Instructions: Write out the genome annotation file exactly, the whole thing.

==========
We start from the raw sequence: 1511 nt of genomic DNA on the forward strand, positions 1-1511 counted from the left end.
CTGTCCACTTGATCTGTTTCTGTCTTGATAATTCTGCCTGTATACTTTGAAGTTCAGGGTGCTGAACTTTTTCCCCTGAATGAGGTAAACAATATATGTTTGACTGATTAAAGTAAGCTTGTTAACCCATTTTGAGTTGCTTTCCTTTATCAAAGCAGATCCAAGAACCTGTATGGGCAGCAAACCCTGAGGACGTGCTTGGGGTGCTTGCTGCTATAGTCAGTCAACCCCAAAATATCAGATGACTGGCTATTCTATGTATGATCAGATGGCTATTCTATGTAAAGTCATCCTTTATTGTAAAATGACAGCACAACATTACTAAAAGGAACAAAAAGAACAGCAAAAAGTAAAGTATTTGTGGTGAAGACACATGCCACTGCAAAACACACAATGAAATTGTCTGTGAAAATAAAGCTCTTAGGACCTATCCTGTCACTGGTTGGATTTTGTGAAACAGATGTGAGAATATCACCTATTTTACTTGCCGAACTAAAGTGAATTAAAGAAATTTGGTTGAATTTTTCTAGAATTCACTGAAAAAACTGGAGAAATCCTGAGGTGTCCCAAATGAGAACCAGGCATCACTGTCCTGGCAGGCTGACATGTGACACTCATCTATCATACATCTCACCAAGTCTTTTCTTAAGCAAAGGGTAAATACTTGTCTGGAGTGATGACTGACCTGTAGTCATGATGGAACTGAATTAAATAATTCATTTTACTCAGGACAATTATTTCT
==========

We start from the raw sequence: 1511 nt of genomic DNA on the forward strand, positions 1-1511 counted from the left end.
CTGTCCACTTGATCTGTTTCTGTCTTGATAATTCTGCCTGTATACTTTGAAGTTCAGGGTGCTGAACTTTTTCCCCTGAATGAGGTAAACAATATATGTTTGACTGATTAAAGTAAGCTTGTTAACCCATTTTGAGTTGCTTTCCTTTATCAAAGCAGATCCAAGAACCTGTATGGGCAGCAAACCCTGAGGACGTGCTTGGGGTGCTTGCTGCTATAGTCAGTCAACCCCAAAATATCAGATGACTGGCTATTCTATGTATGATCAGATGGCTATTCTATGTAAAGTCATCCTTTATTGTAAAATGACAGCACAACATTACTAAAAGGAACAAAAAGAACAGCAAAAAGTAAAGTATTTGTGGTGAAGACACATGCCACTGCAAAACACACAATGAAATTGTCTGTGAAAATAAAGCTCTTAGGACCTATCCTGTCACTGGTTGGATTTTGTGAAACAGATGTGAGAATATCACCTATTTTACTTGCCGAACTAAAGTGAATTAAAGAAATTTGGTTGAATTTTTCTAGAATTCACTGAAAAAACTGGAGAAATCCTGAGGTGTCCCAAATGAGAACCAGGCATCACTGTCCTGGCAGGCTGACATGTGACACTCATCTATCATACATCTCACCAAGTCTTTTCTTAAGCAAAGGGTAAATACTTGTCTGGAGTGATGACTGACCTGTAGTCATGATGGAACTGAATTAAATAATTCATTTTACTCAGGACAATTATTTCT